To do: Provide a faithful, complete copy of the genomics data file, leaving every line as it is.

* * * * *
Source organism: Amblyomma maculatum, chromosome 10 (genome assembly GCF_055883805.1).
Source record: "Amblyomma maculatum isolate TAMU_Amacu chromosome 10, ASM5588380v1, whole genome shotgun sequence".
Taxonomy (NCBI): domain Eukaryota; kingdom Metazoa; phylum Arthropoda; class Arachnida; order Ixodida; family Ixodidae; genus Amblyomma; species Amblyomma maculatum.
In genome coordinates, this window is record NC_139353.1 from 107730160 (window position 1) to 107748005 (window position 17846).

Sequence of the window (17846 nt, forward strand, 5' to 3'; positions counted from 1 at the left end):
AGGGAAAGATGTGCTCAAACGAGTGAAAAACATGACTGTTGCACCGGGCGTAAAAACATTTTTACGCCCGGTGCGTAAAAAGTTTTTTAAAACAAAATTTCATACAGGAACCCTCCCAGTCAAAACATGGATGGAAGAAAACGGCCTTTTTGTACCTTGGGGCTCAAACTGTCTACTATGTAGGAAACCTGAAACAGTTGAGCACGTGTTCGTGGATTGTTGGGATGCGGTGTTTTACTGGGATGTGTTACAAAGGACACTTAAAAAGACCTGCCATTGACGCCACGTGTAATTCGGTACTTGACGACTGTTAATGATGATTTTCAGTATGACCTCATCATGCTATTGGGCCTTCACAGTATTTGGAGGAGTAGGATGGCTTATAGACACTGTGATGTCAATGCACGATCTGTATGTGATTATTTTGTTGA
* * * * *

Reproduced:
Source organism: Amblyomma maculatum, chromosome 10 (genome assembly GCF_055883805.1).
Source record: "Amblyomma maculatum isolate TAMU_Amacu chromosome 10, ASM5588380v1, whole genome shotgun sequence".
Taxonomy (NCBI): domain Eukaryota; kingdom Metazoa; phylum Arthropoda; class Arachnida; order Ixodida; family Ixodidae; genus Amblyomma; species Amblyomma maculatum.
In genome coordinates, this window is record NC_139353.1 from 107730160 (window position 1) to 107748005 (window position 17846).

Sequence of the window (17846 nt, forward strand, 5' to 3'; positions counted from 1 at the left end):
AGGGAAAGATGTGCTCAAACGAGTGAAAAACATGACTGTTGCACCGGGCGTAAAAACATTTTTACGCCCGGTGCGTAAAAAGTTTTTTAAAACAAAATTTCATACAGGAACCCTCCCAGTCAAAACATGGATGGAAGAAAACGGCCTTTTTGTACCTTGGGGCTCAAACTGTCTACTATGTAGGAAACCTGAAACAGTTGAGCACGTGTTCGTGGATTGTTGGGATGCGGTGTTTTACTGGGATGTGTTACAAAGGACACTTAAAAAGACCTGCCATTGACGCCACGTGTAATTCGGTACTTGACGACTGTTAATGATGATTTTCAGTATGACCTCATCATGCTATTGGGCCTTCACAGTATTTGGAGGAGTAGGATGGCTTATAGACACTGTGATGTCAATGCACGATCTGTATGTGATTATTTTGTTGA